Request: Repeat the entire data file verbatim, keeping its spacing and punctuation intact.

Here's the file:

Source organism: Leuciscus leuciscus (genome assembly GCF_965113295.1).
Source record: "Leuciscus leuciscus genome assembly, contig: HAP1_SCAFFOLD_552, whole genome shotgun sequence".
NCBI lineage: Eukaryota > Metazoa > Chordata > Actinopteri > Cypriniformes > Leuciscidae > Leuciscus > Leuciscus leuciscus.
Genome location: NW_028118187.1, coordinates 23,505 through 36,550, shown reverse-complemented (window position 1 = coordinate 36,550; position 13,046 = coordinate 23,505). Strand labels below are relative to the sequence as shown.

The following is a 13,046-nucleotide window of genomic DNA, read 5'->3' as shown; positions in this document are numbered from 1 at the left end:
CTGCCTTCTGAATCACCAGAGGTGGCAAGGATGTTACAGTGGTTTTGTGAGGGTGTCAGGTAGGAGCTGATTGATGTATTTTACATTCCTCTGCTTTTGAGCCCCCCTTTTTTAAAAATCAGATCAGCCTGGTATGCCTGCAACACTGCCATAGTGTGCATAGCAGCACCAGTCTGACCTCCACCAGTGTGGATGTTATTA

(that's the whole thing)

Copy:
Source organism: Leuciscus leuciscus (genome assembly GCF_965113295.1).
Source record: "Leuciscus leuciscus genome assembly, contig: HAP1_SCAFFOLD_552, whole genome shotgun sequence".
NCBI lineage: Eukaryota > Metazoa > Chordata > Actinopteri > Cypriniformes > Leuciscidae > Leuciscus > Leuciscus leuciscus.
Genome location: NW_028118187.1, coordinates 23,505 through 36,550, shown reverse-complemented (window position 1 = coordinate 36,550; position 13,046 = coordinate 23,505). Strand labels below are relative to the sequence as shown.

The following is a 13,046-nucleotide window of genomic DNA, read 5'->3' as shown; positions in this document are numbered from 1 at the left end:
CTGCCTTCTGAATCACCAGAGGTGGCAAGGATGTTACAGTGGTTTTGTGAGGGTGTCAGGTAGGAGCTGATTGATGTATTTTACATTCCTCTGCTTTTGAGCCCCCCTTTTTTAAAAATCAGATCAGCCTGGTATGCCTGCAACACTGCCATAGTGTGCATAGCAGCACCAGTCTGACCTCCACCAGTGTGGATGTTATTA